CPJ concerned about reports of intimidation

New York, August 27, 2004—The Committee to Protect Journalists (CPJ) is concerned about reports of intimidation against Nicaraguan journalist Sergio León Corea, who has been writing about drug trafficking and police corruption in Bluefields for the Managua-based daily La Prensa.

León Corea, a correspondent in Bluefields on the Caribbean coast, told CPJ that early on the morning of August 17, an unidentified person or people broke into his house and tried to force open the door to his bedroom, where he slept with his wife and 7-year-old daughter. León Corea said he yelled at the burglars and fired a shot into the air, causing them to flee.

On August 20, La Prensa reported that Minister of the Interior Julio Vega and National Police Commissioner Edwin Cordero met with two La Prensa editors and León Corea to discuss the incident, and pledged to guarantee the safety of the reporter and his family. But León Corea told CPJ that police have not contacted him about security, and noted that officers didn’t come to his house to collect evidence until August 24.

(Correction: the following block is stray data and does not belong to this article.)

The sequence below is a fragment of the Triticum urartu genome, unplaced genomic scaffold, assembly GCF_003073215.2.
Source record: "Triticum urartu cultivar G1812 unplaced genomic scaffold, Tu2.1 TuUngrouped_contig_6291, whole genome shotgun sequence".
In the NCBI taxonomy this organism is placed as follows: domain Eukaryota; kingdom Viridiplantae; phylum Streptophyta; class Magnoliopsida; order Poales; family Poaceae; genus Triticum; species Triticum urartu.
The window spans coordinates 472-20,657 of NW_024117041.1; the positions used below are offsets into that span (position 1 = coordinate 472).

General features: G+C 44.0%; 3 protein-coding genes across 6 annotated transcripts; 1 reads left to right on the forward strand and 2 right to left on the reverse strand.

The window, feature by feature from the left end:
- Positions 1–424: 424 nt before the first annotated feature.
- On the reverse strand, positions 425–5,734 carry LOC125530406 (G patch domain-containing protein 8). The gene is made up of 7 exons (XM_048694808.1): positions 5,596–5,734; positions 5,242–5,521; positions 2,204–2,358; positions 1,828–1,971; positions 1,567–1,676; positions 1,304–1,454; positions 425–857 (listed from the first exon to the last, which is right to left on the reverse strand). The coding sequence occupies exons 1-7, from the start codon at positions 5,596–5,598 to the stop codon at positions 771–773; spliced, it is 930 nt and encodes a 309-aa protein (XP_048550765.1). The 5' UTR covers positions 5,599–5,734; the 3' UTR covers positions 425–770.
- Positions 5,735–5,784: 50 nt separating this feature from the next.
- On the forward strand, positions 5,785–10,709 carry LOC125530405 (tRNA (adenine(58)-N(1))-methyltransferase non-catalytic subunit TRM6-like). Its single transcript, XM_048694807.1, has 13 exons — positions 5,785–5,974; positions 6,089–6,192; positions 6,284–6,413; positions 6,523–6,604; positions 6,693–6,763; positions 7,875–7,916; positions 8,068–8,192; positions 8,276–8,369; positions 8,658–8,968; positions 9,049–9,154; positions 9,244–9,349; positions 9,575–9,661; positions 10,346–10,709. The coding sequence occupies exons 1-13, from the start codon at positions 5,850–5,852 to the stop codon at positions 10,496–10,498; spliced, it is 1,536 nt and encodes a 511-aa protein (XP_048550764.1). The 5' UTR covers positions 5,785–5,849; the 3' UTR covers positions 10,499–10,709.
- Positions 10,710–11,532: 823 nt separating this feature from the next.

During the last two months, León Corea has written several articles about the May 4 murder of four police agents in Bluefields. In an August 10 article, he quoted an unidentified police intelligence source who alleged that police officers, working in concert with a criminal gang, had been involved in the slayings.

Bluefields Police Chief Luis Barrantes told León Corea in an interview that the reporter was hiding the identity of one of the killers and that his refusal to name the source made him an accomplice to the crime.

León Corea also told CPJ that police have been following him. Just hours after the August 17 break-in, he said, his taxi was followed by two motorcyclists whom he knew to be police intelligence agents. He said he had been tailed several times in July and August.

On August 18, León Corea traveled to Managua to file a harassment complaint with the Centro Nicaragüense de Derechos Humanos (CENIDH), a local human rights non-governmental organization. CPJ has obtained a copy of the organization’s initial response, which outlines the details of the complaint. León Corea has also filed a complaint, he said, with the Ministry of the Interior.

In May 2003, León Corea received several threats after reporting on drug traffickers and the alleged involvement of several police officers in drug trafficking in Bluefields.

“Nicaraguan authorities have the obligation to ensure that all journalists can work without fear,” CPJ Executive Director Ann Cooper said. “We urge the Nicaraguan authorities to pursue a thorough investigation and to ensure León Corea’s safety.”